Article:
Framing the “Who”
This week we are thinking about the “who” of environmental engagement and remembering that that “who” is often divided. In thinking about this concept, we visited the Hidden Tribes website and took a quiz which offered a relatively simplified view of how Americans identify politically. The More in Common company offers a scale of seven “tribes” ranging from “progressive activist” to “devoted conservative.” Those in the middle include traditional liberals, passive liberals, politically disengaged, moderates, and traditional conservatives. Each group has a profile which breaks down the the most important issues for each tribe as well as some demographics based on the quiz answers. The Hidden Tribes site also has a quiz to measure the Perception Gap, the disparity between one’s perception of the views of each political party and its average views. We also took another quiz called The Six Americas Quiz. This quiz categorized and measured the level of alarm of the general public regarding climate change. From the data, we can see that the population is slowly becoming more alarmed over climate change. While this is a good thing, it also requires further reflection. A second reading we did relating to these ideas comes from the Heterodox Academy. This organization asserts that there is a problem of orthodoxy within academia. This is a call for more diverse viewpoints and even “constructive disagreement” as a form of engaging. In many ways, constructive disagreement is something that us, as students of higher education, should strive to learn, thus creating an elevated opportunity for growth. This requires collaboration and engagement.
The “Who” as Stakeholders
An additional reading discussed identifying the “who” in regards to stakeholders in a situation. A Framework to Implement Stakeholder Participation in Environmental Projects (Luyet et al. 2012) focuses on who the actors are and what characteristics the people or groups may hold. An important aspect is to understand that not all stakeholders have the same views, some groups may be at risk of losing their voice in an issue. As seen in the Hidden Tribes above, the extreme left and right only account for 14% of the country meaning the majority of Americans fall somewhere in the middle but it can seem like their voices aren’t heard (Hawkins et al. 2019). It is important that all different sides still hold a place at the table. This allows the heterodox constructive disagreement model to occur while working towards a greater good.
Does PCUN Have a Hidden Tribe?
In the context of PCUN, identifying stakeholders could be a relatively hard task. If looking at the Hidden Tribes profiles, one can assume that most of PCUN’s directives would be characterized as the three most left leaning tribes. These tribes hold core concerns of: Climate Change, Inequality, Leadership and Division in Society, Healthcare, Racism, and Poverty. Most of these issues are directly addressed through PCUN’s three organizational structures. The 501(c)3 organization is set to build a community touching on poverty, leadership, and division of society. Their 501(c) 4 organization looks to take political action addressing inequalities, racism, climate change, and almost all other concerns above. The last piece, their 501 C(5) organization is a labor union focused on leadership, healthcare, and racism.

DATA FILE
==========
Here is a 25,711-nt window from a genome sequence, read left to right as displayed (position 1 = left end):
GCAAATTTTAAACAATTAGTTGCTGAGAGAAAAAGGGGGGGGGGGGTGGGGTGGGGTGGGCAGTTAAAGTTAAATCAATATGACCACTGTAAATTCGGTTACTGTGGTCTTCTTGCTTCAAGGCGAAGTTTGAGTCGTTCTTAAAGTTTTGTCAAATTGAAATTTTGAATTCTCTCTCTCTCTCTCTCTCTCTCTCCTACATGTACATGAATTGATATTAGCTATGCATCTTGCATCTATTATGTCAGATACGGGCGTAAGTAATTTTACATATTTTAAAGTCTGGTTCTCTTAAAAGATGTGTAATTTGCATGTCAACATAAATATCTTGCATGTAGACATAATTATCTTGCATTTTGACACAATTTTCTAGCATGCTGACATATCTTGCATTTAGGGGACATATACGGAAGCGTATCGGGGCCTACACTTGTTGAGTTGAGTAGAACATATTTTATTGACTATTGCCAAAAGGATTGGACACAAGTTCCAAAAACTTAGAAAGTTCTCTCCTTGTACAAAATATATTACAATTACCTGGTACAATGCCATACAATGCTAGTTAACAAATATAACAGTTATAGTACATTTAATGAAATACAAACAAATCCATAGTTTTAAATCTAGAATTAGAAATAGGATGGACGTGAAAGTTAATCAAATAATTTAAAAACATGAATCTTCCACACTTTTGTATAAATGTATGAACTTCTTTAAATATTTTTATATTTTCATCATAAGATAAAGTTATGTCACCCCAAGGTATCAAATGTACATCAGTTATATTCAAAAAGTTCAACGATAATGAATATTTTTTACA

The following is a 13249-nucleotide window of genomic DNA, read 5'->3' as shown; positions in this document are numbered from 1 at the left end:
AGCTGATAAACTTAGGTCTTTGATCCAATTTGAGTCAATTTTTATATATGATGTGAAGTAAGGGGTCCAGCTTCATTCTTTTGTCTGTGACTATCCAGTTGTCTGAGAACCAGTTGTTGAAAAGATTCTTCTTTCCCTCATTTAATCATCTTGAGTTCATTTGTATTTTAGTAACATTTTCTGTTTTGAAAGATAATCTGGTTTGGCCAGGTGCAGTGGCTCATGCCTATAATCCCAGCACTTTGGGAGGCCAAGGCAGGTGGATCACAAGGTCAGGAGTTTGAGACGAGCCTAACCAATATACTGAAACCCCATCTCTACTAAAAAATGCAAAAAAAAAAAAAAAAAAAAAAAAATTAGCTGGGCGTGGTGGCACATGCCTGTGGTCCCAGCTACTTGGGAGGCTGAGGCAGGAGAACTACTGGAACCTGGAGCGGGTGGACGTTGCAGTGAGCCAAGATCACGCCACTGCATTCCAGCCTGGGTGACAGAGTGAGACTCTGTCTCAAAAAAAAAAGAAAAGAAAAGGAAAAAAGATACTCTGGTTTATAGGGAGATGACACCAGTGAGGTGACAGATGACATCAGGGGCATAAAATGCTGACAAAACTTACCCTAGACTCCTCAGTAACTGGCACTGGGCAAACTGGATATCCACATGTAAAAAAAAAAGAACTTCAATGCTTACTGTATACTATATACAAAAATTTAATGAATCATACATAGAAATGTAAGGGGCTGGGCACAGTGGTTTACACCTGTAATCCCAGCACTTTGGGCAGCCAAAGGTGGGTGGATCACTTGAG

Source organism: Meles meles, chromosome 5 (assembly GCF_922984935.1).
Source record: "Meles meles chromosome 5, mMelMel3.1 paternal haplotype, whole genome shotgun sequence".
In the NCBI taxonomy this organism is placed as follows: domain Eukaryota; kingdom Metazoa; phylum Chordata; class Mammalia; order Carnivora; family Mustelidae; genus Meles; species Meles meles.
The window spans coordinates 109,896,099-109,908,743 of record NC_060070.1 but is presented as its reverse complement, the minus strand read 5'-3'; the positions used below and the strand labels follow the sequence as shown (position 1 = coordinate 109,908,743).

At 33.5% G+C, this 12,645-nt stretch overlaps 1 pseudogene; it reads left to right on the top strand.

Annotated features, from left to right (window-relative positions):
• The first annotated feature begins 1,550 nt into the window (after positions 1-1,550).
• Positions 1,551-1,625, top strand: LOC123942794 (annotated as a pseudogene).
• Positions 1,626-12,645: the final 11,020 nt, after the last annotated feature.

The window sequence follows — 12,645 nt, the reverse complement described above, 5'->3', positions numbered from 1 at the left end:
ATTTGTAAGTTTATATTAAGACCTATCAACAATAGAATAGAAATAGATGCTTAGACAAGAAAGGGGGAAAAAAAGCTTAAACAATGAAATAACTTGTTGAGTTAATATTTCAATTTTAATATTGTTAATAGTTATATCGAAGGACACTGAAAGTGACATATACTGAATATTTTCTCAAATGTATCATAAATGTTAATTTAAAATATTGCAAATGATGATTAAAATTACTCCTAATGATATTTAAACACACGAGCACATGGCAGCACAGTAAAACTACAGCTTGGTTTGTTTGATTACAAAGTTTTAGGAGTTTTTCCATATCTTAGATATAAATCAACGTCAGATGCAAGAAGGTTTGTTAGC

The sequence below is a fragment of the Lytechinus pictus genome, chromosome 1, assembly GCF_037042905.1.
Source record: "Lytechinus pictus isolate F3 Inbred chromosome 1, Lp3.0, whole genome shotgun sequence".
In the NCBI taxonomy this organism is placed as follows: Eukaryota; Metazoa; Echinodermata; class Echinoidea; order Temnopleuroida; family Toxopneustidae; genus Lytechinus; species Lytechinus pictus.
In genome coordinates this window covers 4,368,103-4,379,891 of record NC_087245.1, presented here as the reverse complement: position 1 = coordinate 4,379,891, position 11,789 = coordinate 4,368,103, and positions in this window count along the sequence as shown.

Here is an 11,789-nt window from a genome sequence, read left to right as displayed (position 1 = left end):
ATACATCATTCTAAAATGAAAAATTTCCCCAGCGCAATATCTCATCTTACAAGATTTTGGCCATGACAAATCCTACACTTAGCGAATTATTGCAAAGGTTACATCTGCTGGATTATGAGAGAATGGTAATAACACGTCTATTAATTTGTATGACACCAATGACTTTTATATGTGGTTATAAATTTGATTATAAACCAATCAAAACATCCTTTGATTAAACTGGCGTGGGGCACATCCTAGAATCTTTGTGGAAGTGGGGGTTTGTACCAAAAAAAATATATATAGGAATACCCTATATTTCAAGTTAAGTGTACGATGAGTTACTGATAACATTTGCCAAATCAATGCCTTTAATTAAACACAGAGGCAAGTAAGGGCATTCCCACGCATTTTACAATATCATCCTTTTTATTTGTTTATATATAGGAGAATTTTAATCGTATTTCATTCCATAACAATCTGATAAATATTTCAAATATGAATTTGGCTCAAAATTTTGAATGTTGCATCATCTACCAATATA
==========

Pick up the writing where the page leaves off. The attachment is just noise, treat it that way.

Who are PCUN’s Other Stakeholders?
Clearly PCUN represents a large group of liberal American values, but who are the other stakeholders and do they share the same concerns? The other stakeholders in PCUN may include the Oregon Farm Bureau, who have important differences in opinion: the OFB seems to focus primarily on the interests of farm owners while PCUN protects farmworkers. However, both PCUN and the OFB care about very closely related issues, such as pesticides, migrant workers’ rights, etc, even when their opinions differ. Additional stakeholders are influenced by the local communities, such as the school districts and the local and state governments. These stakeholders do not all think along the same lines or share the same concerns as PCUN. As PCUN is so large, the “Who” can be difficult to pin down exactly. The organization itself consists of so many subgroups with different interests with the additional complication of community stakeholders. Yet, PCUN and its network have built a very strong presence within their community as well as politically. We would love to learn more about who PCUN considers their most important stakeholders and how they manage to balance so many different aspects while maintaining their central mission of advocating for farmworkers and Latinx families.
Hawkins, Stephen, Daniel Yudkin, Miriam Juan-Torres, and Tim Dixon. 2019. “Hidden Tribes: A Study of America’s Polarized Landscape.” Preprint. PsyArXiv. https://doi.org/10.31234/osf.io/xz25v.
Luyet, Vincent, Rodolphe Schlaepfer, Marc B. Parlange, and Alexandre Buttler. 2012. “A Framework to Implement Stakeholder Participation in Environmental Projects.” Journal of Environmental Management 111 (November): 213–19. https://doi.org/10.1016/j.jenvman.2012.06.026.